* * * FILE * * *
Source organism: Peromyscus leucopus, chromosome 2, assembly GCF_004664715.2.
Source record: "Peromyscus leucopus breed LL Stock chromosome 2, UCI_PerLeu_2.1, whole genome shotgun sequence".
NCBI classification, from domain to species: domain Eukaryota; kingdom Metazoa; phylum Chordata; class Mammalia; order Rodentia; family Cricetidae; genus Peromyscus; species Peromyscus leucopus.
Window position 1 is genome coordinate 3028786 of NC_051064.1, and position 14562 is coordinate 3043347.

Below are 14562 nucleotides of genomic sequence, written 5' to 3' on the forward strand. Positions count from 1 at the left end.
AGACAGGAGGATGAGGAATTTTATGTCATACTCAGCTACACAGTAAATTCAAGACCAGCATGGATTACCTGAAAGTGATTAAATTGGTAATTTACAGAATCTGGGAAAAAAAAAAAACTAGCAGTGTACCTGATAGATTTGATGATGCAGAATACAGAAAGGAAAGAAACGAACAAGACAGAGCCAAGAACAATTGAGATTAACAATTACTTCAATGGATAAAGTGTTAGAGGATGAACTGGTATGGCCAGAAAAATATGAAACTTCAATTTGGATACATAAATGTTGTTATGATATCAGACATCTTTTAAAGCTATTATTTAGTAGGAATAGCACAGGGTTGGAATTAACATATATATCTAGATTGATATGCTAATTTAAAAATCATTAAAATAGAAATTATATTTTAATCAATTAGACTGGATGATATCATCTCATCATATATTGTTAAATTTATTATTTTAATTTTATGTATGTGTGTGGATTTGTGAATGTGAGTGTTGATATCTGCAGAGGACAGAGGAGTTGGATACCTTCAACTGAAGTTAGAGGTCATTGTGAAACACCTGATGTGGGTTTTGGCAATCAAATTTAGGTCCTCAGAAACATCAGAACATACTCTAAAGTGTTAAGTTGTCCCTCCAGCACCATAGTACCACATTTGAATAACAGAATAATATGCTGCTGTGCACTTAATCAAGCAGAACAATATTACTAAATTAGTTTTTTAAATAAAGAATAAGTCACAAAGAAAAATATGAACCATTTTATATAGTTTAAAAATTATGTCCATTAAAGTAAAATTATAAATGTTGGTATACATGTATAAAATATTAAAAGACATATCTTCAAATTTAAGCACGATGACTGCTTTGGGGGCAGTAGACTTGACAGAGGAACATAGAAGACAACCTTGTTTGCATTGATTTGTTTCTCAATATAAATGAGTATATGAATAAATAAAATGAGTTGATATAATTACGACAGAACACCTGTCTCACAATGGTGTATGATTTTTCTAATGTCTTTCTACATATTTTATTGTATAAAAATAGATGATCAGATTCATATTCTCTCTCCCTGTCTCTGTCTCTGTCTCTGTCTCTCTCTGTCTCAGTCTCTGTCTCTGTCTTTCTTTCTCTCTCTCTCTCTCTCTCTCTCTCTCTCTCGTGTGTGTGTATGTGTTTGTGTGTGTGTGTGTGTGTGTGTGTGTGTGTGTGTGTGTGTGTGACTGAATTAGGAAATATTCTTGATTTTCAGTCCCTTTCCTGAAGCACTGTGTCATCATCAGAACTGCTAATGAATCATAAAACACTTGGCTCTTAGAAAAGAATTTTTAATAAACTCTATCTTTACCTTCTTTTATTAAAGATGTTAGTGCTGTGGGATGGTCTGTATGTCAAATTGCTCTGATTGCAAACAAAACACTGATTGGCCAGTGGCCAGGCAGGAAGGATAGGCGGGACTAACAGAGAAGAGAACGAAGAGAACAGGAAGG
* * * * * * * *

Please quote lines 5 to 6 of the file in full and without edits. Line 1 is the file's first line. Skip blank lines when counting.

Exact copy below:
Below are 14562 nucleotides of genomic sequence, written 5' to 3' on the forward strand. Positions count from 1 at the left end.
AGACAGGAGGATGAGGAATTTTATGTCATACTCAGCTACACAGTAAATTCAAGACCAGCATGGATTACCTGAAAGTGATTAAATTGGTAATTTACAGAATCTGGGAAAAAAAAAAAACTAGCAGTGTACCTGATAGATTTGATGATGCAGAATACAGAAAGGAAAGAAACGAACAAGACAGAGCCAAGAACAATTGAGATTAACAATTACTTCAATGGATAAAGTGTTAGAGGATGAACTGGTATGGCCAGAAAAATATGAAACTTCAATTTGGATACATAAATGTTGTTATGATATCAGACATCTTTTAAAGCTATTATTTAGTAGGAATAGCACAGGGTTGGAATTAACATATATATCTAGATTGATATGCTAATTTAAAAATCATTAAAATAGAAATTATATTTTAATCAATTAGACTGGATGATATCATCTCATCATATATTGTTAAATTTATTATTTTAATTTTATGTATGTGTGTGGATTTGTGAATGTGAGTGTTGATATCTGCAGAGGACAGAGGAGTTGGATACCTTCAACTGAAGTTAGAGGTCATTGTGAAACACCTGATGTGGGTTTTGGCAATCAAATTTAGGTCCTCAGAAACATCAGAACATACTCTAAAGTGTTAAGTTGTCCCTCCAGCACCATAGTACCACATTTGAATAACAGAATAATATGCTGCTGTGCACTTAATCAAGCAGAACAATATTACTAAATTAGTTTTTTAAATAAAGAATAAGTCACAAAGAAAAATATGAACCATTTTATATAGTTTAAAAATTATGTCCATTAAAGTAAAATTATAAATGTTGGTATACATGTATAAAATATTAAAAGACATATCTTCAAATTTAAGCACGATGACTGCTTTGGGGGCAGTAGACTTGACAGAGGAACATAGAAGACAACCTTGTTTGCATTGATTTGTTTCTCAATATAAATGAGTATATGAATAAATAAAATGAGTTGATATAATTACGACAGAACACCTGTCTCACAATGGTGTATGATTTTTCTAATGTCTTTCTACATATTTTATTGTATAAAAATAGATGATCAGATTCATATTCTCTCTCCCTGTCTCTGTCTCTGTCTCTGTCTCTCTCTGTCTCAGTCTCTGTCTCTGTCTTTCTTTCTCTCTCTCTCTCTCTCTCTCTCTCTCTCTCGTGTGTGTGTATGTGTTTGTGTGTGTGTGTGTGTGTGTGTGTGTGTGTGTGTGTGTGTGTGACTGAATTAGGAAATATTCTTGATTTTCAGTCCCTTTCCTGAAGCACTGTGTCATCATCAGAACTGCTAATGAATCATAAAACACTTGGCTCTTAGAAAAGAATTTTTAATAAACTCTATCTTTACCTTCTTTTATTAAAGATGTTAGTGCTGTGGGATGGTCTGTATGTCAAATTGCTCTGATTGCAAACAAAACACTGATTGGCCAGTGGCCAGGCAGGAAGGATAGGCGGGACTAACAGAGAAGAGAACGAAGAGAACAGGAAGG